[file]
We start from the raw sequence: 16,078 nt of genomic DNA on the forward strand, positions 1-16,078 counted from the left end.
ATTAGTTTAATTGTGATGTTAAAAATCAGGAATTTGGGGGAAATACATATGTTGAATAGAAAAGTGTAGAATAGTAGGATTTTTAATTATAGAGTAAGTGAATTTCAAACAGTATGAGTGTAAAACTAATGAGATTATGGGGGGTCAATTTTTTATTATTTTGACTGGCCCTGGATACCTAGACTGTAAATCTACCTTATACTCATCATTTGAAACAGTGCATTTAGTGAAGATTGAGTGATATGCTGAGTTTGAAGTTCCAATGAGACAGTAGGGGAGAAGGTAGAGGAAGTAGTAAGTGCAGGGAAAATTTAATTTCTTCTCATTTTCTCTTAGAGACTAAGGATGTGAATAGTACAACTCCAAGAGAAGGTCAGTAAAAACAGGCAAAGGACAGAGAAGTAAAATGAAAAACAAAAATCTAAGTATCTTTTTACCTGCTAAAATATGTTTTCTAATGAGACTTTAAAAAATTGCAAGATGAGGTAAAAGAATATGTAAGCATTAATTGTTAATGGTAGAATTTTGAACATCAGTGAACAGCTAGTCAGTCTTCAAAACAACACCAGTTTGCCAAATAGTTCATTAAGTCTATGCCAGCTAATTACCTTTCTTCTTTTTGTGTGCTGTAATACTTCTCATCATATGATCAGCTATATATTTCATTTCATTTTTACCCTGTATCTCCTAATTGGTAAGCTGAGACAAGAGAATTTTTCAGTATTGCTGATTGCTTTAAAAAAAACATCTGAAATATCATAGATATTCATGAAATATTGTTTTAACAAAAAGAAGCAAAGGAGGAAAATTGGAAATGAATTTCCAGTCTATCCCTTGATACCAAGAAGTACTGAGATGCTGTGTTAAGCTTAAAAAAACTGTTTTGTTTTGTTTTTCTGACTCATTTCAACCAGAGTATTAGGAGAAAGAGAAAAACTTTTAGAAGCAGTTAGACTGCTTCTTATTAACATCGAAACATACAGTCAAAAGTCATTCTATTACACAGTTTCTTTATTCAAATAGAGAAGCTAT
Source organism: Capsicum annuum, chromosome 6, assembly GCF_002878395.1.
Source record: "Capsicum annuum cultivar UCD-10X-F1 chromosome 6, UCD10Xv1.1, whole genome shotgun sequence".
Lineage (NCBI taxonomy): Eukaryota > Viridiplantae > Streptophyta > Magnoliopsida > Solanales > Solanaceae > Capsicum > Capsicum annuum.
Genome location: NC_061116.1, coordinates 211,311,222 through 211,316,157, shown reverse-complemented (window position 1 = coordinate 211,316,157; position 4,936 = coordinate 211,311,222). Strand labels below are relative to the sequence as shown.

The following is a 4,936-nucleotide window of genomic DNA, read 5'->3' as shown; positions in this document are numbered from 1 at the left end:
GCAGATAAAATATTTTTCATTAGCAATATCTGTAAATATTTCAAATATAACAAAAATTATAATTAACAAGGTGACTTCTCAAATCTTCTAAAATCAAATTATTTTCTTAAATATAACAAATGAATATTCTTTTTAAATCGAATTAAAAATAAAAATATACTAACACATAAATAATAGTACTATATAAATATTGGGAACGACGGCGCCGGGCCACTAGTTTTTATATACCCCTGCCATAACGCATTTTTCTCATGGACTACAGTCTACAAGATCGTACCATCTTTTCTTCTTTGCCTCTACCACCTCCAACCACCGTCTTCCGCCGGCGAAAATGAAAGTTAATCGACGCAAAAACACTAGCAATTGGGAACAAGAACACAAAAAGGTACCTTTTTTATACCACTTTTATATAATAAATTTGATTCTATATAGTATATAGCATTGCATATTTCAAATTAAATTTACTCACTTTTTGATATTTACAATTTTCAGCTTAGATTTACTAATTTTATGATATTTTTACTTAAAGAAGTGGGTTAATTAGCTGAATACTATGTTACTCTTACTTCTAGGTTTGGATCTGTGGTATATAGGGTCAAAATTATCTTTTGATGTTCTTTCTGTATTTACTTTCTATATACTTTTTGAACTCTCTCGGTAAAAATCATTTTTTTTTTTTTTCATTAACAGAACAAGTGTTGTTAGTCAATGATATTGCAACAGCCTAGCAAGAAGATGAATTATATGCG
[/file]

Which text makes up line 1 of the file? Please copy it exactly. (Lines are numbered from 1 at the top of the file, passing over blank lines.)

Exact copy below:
We start from the raw sequence: 16,078 nt of genomic DNA on the forward strand, positions 1-16,078 counted from the left end.